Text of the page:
Re­born (with help) in Bal­ti­more

Baltimore Sun - - COMMENTARY - By Steven Gon­dol Steven Gon­dol is ex­ec­u­tive di­rec­tor of Live Bal­ti­more. His email is sgon­dol@live­bal­ti­more.com.

If you have the op­por­tu­nity to walk into Live Bal­ti­more’s of­fices on North Charles Street, you’ll likely be greeted by Chadras Co­ples. She’s the pro­gram sup­port spe­cial­ist here — a broad-sound­ing ti­tle for a crit­i­cal po­si­tion. She’s the glue that keeps our var­i­ous pro­grams run­ning seam­lessly, our staff or­ga­nized and ef­fi­cient, and our cus­tomer outreach top­notch.

She does her job so well, you might as­sume the 29-year-old was al­ways so self-suf­fi­cient and struc­tured — but you’d be wrong.

Af­ter she was hired, Ms. Co­ples of­fered her back story: It in­cluded a his­tory of de­pres­sion, anx­i­ety and sub­stance abuse that held back the West Bal­ti­more na­tive for years. She tried on her own to get out from the quick­sand but found her­self stuck, time and time again. Through the ef­forts of the mayor’s of­fice and three lo­cal non­prof­its, how­ever, Ms. Co­ples says she feels like she has been “re­born.” She’s em­ployed, liv­ing in­de­pen­dently and dream­ing again about life’s pos­si­bil­i­ties.

Many peo­ple in Ms. Co­ples’ sit­u­a­tion need as­sis­tance get­ting past the ob­sta­cles in their lives: lit­tle or no work his­tory, crim­i­nal records, poor ed­u­ca­tions, des­o­late com­mu­ni­ties, sub­stance abuse and so on. Her story il­lus­trates the syn­ergy that has to take place be­tween Mary­land’s gov­ern­ment agen­cies and non­prof­its if we truly are to reach res­i­dents who have it within them to suc­ceed with the right help, but are too of­ten dis­re­garded. Their suc­cess is our city’s suc­cess — and we need to take that se­ri­ously.

The path that led Ms. Co­ples to Live Bal­ti­more be­gan nearly three years ago when she turned to Mar­ian House — a tran­si­tional hous­ing and sup­port pro­gram for women in need — for as­sis­tance in ad­dress­ing her ad­dic­tion to mar­i­juana and al­co­hol, and learn­ing to live on her own. With help from Mar­ian House, Ms. Co­ples was able to move out of her mother’s house.

She also par­tic­i­pated in an in­ten­sive pro­gram of­fered by the lo­cal non­profit Hu­manim to train peo­ple to be cer­ti­fied med­i­cal ad­min­is­tra­tive as­sis­tants. The pro­gram was de­vel­oped us­ing funds from the One Bal­ti­more For Jobs (1B4J) ini­tia­tive ad­min­is­tered by the Mayor’s Of­fice of Em­ploy­ment Devel­op­ment and gave Ms. Co­ples man­age­rial skills that could be trans­ferred across fields — in­clud­ing the non­profit sec­tor we’re a part of.

Ms. Co­ples had worked with other pro­grams in ear­lier at­tempts to grow. But none, she said, worked as well as the com­bi­na­tion of Mar­ian House’s nur­tur­ing and Hu­manim’s qual­ity pro­gram­ming and sup­port.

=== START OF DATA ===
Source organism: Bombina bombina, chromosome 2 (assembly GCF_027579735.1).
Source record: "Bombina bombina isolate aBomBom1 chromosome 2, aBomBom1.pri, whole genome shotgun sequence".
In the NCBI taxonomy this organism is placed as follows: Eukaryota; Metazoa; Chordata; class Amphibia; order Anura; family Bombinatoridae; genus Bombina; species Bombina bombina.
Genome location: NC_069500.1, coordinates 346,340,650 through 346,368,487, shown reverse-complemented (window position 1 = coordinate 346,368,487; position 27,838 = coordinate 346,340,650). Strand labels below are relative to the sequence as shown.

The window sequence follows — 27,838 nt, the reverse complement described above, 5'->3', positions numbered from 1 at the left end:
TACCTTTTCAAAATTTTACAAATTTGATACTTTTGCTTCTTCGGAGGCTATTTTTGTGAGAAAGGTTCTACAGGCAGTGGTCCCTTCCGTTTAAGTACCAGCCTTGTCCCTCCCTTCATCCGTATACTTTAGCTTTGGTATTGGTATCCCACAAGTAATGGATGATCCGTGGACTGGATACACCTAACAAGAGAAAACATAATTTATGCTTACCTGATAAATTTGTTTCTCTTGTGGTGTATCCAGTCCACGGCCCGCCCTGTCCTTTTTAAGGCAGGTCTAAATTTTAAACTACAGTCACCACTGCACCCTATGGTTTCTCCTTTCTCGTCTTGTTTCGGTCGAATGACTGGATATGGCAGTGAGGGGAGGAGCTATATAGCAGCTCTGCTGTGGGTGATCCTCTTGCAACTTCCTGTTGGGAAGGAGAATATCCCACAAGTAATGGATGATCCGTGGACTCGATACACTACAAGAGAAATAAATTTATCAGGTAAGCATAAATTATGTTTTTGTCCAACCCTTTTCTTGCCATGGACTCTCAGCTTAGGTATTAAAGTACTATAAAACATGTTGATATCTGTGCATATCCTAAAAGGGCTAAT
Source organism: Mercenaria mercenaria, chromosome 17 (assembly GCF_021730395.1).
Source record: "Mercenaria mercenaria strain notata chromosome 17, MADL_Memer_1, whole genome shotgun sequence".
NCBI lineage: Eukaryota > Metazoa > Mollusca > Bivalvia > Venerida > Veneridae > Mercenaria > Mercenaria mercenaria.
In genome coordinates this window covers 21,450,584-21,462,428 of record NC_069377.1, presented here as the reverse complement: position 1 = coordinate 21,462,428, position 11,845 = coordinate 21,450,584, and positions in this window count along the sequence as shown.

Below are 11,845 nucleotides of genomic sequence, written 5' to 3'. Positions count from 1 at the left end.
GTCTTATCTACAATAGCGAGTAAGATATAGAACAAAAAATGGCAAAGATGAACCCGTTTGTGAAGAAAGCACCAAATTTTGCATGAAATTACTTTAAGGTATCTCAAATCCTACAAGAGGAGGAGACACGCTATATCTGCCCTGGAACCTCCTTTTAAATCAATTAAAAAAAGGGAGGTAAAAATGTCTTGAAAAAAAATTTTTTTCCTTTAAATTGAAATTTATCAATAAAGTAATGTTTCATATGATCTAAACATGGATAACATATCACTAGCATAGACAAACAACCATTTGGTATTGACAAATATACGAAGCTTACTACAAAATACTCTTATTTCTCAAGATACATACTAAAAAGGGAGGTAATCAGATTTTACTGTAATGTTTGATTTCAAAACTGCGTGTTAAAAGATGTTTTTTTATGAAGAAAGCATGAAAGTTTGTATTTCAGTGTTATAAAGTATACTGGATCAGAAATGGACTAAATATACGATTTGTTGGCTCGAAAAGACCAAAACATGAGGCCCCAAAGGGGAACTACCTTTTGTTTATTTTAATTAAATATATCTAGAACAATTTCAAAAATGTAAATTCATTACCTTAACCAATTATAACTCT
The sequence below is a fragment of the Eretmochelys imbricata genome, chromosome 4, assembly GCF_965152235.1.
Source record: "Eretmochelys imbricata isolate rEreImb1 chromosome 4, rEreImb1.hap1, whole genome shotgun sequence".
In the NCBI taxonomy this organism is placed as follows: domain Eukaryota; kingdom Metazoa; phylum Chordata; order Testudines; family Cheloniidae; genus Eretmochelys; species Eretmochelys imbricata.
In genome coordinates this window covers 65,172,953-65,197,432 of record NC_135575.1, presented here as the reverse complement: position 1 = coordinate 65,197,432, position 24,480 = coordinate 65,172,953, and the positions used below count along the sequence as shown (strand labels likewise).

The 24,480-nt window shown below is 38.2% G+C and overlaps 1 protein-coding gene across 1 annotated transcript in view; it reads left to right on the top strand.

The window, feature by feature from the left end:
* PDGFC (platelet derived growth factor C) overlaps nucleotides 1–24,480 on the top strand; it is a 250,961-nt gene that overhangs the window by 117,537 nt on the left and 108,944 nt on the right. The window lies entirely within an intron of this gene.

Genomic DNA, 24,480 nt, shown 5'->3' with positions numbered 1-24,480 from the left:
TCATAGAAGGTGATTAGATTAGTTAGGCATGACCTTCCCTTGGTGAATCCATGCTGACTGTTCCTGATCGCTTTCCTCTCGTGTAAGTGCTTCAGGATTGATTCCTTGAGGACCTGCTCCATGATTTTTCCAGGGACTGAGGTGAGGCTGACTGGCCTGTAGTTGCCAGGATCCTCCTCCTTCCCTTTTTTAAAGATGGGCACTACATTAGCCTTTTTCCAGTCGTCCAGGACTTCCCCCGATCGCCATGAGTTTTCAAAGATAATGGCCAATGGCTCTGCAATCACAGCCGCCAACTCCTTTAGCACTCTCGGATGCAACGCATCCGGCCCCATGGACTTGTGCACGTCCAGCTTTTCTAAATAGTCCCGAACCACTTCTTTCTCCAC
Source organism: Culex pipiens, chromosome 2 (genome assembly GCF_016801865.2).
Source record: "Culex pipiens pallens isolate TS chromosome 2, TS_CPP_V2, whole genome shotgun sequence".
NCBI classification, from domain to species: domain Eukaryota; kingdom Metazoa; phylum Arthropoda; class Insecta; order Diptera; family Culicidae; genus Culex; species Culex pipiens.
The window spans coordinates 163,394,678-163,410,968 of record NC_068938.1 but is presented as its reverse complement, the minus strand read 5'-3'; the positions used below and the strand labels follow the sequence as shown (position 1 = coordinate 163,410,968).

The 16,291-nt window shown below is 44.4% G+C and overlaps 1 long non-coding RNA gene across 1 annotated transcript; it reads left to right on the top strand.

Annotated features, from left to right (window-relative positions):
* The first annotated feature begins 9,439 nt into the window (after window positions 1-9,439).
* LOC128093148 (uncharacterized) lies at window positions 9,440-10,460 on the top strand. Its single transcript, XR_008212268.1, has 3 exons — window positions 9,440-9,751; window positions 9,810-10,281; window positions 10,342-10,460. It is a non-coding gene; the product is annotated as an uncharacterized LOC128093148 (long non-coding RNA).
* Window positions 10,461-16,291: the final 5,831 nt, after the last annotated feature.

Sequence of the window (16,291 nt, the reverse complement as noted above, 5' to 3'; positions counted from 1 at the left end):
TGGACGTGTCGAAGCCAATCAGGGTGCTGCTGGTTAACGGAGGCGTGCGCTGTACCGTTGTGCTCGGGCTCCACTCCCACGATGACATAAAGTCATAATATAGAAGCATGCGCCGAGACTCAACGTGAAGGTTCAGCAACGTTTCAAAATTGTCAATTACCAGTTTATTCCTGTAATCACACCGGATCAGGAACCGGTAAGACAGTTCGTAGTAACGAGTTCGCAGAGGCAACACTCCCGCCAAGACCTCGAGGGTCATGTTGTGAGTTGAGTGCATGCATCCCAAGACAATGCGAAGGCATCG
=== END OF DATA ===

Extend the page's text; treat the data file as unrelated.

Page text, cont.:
I too can at­test to the power of both non­prof­its.

At Live Bal­ti­more we work to grow the city’s pop­u­la­tion and be­lieve it’s im­por­tant to con­trib­ute to the suc­cess of the city by hir­ing city res­i­dents and re­duc­ing un­em­ploy­ment. So, we of­ten join with pro­grams and agen­cies to find res­i­dents with bar­ri­ers like Ms. Co­ples’ — those who are of­ten over­looked. Frankly, the re­cruit­ment process has not al­ways been so pos­i­tive.

But in ad­di­tion to im­pec­ca­bly train­ing Ms. Co­ples, Hu­manim worked with us to make sure they un­der­stood the kind of per­son we needed. Skills were im­por­tant, but char­ac­ter, drive and love for the city were even more so. Hu­manim lis­tened to us and put their needs to “place” a trainee in a job well be­hind our need to find the right fit. They also con­tin­ued to part­ner with us even af­ter Ms. Co­ples’ start date to en­sure that all par­ties were sat­is­fied.

“This jobs helps me re­con­nect with my city,” Ms. Co­ples says now. “I be­lieve we have so many great things here and even though I’ve lived here all my life, I didn’t know about them.”

And while she’s learn­ing, we’re get­ting to learn more about her. She’s grow­ing and happy, but our or­ga­ni­za­tion is the real win­ner here. Our de­light at hav­ing found Ms. Co­ples isn’t sim­ply a feel-good story. It is a les­son learned for all of us: This is what hap­pens when gov­ern­ments and non­prof­its work to­gether truly for the bet­ter­ment of Bal­ti­more’s res­i­dents and busi­nesses.

If we are go­ing to turn things around in the city, it’s im­per­a­tive that we all do our part — whether that’s a small or­ga­ni­za­tion hir­ing one per­son or a large com­pany hir­ing hun­dreds.

And we should take care to re­mem­ber that it took sig­nif­i­cant cost, ef­fort and fund­ing from the city, as well as the care and ex­per­tise of three non­prof­its — Mar­ian House, Hu­manim and Live Bal­ti­more — to turn just one life around. But that one life mat­ters; Chadras Co­ples is worth it.

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